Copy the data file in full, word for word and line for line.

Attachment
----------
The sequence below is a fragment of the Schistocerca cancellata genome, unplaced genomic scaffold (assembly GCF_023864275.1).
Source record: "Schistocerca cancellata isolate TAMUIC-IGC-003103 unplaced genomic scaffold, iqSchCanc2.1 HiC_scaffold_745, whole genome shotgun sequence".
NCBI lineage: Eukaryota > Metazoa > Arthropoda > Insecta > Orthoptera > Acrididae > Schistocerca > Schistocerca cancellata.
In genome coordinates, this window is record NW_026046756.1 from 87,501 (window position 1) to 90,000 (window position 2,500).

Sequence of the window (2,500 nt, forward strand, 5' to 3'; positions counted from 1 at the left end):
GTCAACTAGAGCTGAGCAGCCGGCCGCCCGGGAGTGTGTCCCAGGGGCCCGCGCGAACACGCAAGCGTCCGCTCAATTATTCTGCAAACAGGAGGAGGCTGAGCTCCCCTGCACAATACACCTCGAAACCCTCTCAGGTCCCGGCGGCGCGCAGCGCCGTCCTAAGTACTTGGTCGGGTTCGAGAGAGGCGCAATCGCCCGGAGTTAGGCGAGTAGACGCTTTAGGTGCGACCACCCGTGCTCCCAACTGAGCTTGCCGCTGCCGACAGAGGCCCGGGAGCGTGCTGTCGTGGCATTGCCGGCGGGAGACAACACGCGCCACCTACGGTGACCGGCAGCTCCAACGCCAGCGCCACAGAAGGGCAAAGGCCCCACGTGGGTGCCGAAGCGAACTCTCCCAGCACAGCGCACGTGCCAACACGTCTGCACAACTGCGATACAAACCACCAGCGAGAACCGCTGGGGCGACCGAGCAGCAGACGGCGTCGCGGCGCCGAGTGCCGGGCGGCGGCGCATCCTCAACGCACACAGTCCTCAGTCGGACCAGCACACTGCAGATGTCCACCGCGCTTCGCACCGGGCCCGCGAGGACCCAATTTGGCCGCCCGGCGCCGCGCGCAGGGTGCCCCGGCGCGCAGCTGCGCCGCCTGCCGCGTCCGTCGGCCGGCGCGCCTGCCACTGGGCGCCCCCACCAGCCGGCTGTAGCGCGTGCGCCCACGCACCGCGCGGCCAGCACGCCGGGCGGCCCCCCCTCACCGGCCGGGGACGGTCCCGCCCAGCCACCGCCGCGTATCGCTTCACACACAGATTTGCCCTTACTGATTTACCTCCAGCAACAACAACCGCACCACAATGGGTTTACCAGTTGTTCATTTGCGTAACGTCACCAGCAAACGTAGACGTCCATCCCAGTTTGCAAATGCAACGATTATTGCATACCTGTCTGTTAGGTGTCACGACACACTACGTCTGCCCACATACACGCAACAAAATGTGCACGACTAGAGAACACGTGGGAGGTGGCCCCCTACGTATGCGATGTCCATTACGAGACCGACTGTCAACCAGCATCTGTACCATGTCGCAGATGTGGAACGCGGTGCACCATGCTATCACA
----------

The sequence below is a fragment of the Schistocerca cancellata genome, unplaced genomic scaffold (assembly GCF_023864275.1).
Source record: "Schistocerca cancellata isolate TAMUIC-IGC-003103 unplaced genomic scaffold, iqSchCanc2.1 HiC_scaffold_745, whole genome shotgun sequence".
NCBI lineage: Eukaryota > Metazoa > Arthropoda > Insecta > Orthoptera > Acrididae > Schistocerca > Schistocerca cancellata.
In genome coordinates, this window is record NW_026046756.1 from 87,501 (window position 1) to 90,000 (window position 2,500).

Sequence of the window (2,500 nt, forward strand, 5' to 3'; positions counted from 1 at the left end):
GTCAACTAGAGCTGAGCAGCCGGCCGCCCGGGAGTGTGTCCCAGGGGCCCGCGCGAACACGCAAGCGTCCGCTCAATTATTCTGCAAACAGGAGGAGGCTGAGCTCCCCTGCACAATACACCTCGAAACCCTCTCAGGTCCCGGCGGCGCGCAGCGCCGTCCTAAGTACTTGGTCGGGTTCGAGAGAGGCGCAATCGCCCGGAGTTAGGCGAGTAGACGCTTTAGGTGCGACCACCCGTGCTCCCAACTGAGCTTGCCGCTGCCGACAGAGGCCCGGGAGCGTGCTGTCGTGGCATTGCCGGCGGGAGACAACACGCGCCACCTACGGTGACCGGCAGCTCCAACGCCAGCGCCACAGAAGGGCAAAGGCCCCACGTGGGTGCCGAAGCGAACTCTCCCAGCACAGCGCACGTGCCAACACGTCTGCACAACTGCGATACAAACCACCAGCGAGAACCGCTGGGGCGACCGAGCAGCAGACGGCGTCGCGGCGCCGAGTGCCGGGCGGCGGCGCATCCTCAACGCACACAGTCCTCAGTCGGACCAGCACACTGCAGATGTCCACCGCGCTTCGCACCGGGCCCGCGAGGACCCAATTTGGCCGCCCGGCGCCGCGCGCAGGGTGCCCCGGCGCGCAGCTGCGCCGCCTGCCGCGTCCGTCGGCCGGCGCGCCTGCCACTGGGCGCCCCCACCAGCCGGCTGTAGCGCGTGCGCCCACGCACCGCGCGGCCAGCACGCCGGGCGGCCCCCCCTCACCGGCCGGGGACGGTCCCGCCCAGCCACCGCCGCGTATCGCTTCACACACAGATTTGCCCTTACTGATTTACCTCCAGCAACAACAACCGCACCACAATGGGTTTACCAGTTGTTCATTTGCGTAACGTCACCAGCAAACGTAGACGTCCATCCCAGTTTGCAAATGCAACGATTATTGCATACCTGTCTGTTAGGTGTCACGACACACTACGTCTGCCCACATACACGCAACAAAATGTGCACGACTAGAGAACACGTGGGAGGTGGCCCCCTACGTATGCGATGTCCATTACGAGACCGACTGTCAACCAGCATCTGTACCATGTCGCAGATGTGGAACGCGGTGCACCATGCTATCACA